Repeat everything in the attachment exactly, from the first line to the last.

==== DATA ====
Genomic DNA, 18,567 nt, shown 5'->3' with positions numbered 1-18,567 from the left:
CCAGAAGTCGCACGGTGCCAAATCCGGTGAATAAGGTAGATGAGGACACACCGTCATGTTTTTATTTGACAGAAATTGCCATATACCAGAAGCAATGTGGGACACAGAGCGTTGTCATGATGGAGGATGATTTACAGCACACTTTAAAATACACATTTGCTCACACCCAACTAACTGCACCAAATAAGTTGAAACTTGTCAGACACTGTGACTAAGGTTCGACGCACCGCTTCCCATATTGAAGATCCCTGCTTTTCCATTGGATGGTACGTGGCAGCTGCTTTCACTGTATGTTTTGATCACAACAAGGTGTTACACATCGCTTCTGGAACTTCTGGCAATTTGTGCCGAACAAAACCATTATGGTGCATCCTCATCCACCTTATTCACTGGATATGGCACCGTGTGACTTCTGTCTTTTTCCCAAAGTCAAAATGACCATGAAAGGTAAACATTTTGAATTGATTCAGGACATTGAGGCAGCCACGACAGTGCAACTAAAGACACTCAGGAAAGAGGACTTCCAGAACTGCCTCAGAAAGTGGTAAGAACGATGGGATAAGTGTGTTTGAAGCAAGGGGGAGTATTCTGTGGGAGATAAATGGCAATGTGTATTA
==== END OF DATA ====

Genomic DNA, 18,567 nt, shown 5'->3' with positions numbered 1-18,567 from the left:
CCAGAAGTCGCACGGTGCCAAATCCGGTGAATAAGGTAGATGAGGACACACCGTCATGTTTTTATTTGACAGAAATTGCCATATACCAGAAGCAATGTGGGACACAGAGCGTTGTCATGATGGAGGATGATTTACAGCACACTTTAAAATACACATTTGCTCACACCCAACTAACTGCACCAAATAAGTTGAAACTTGTCAGACACTGTGACTAAGGTTCGACGCACCGCTTCCCATATTGAAGATCCCTGCTTTTCCATTGGATGGTACGTGGCAGCTGCTTTCACTGTATGTTTTGATCACAACAAGGTGTTACACATCGCTTCTGGAACTTCTGGCAATTTGTGCCGAACAAAACCATTATGGTGCATCCTCATCCACCTTATTCACTGGATATGGCACCGTGTGACTTCTGTCTTTTTCCCAAAGTCAAAATGACCATGAAAGGTAAACATTTTGAATTGATTCAGGACATTGAGGCAGCCACGACAGTGCAACTAAAGACACTCAGGAAAGAGGACTTCCAGAACTGCCTCAGAAAGTGGTAAGAACGATGGGATAAGTGTGTTTGAAGCAAGGGGGAGTATTCTGTGGGAGATAAATGGCAATGTGTATTA